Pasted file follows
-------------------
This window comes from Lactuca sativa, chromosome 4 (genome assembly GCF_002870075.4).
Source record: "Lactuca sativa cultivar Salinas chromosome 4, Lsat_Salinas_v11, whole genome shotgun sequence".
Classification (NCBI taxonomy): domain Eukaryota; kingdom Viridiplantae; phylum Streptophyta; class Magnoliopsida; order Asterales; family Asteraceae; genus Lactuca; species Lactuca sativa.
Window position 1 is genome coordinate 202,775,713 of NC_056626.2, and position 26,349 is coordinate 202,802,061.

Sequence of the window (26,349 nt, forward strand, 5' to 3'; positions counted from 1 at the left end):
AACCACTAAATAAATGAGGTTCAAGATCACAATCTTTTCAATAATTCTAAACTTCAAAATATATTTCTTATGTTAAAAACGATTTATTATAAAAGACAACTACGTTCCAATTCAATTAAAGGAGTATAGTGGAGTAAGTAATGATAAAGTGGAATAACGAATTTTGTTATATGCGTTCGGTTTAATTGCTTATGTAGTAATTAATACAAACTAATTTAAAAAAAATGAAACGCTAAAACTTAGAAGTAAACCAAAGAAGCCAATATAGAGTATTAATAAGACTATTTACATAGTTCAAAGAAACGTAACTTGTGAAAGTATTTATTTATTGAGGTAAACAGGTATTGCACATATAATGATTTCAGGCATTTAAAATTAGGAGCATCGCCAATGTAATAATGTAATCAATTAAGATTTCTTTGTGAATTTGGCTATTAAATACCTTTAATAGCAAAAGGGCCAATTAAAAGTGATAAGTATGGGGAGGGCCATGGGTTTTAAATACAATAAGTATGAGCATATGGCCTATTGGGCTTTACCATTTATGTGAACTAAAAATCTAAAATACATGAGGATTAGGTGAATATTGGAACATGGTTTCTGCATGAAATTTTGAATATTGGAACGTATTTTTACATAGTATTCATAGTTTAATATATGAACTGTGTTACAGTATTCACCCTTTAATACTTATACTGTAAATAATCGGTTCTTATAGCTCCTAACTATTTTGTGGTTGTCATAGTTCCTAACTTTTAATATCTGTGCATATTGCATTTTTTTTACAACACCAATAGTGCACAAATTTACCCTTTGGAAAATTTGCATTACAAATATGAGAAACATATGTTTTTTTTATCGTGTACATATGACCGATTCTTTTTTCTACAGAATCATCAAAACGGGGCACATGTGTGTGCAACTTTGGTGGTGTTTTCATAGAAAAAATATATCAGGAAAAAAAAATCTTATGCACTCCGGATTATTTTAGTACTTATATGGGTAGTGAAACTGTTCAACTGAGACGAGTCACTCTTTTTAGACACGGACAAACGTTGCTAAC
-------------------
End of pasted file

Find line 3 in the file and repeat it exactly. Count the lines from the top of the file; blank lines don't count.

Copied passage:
Classification (NCBI taxonomy): domain Eukaryota; kingdom Viridiplantae; phylum Streptophyta; class Magnoliopsida; order Asterales; family Asteraceae; genus Lactuca; species Lactuca sativa.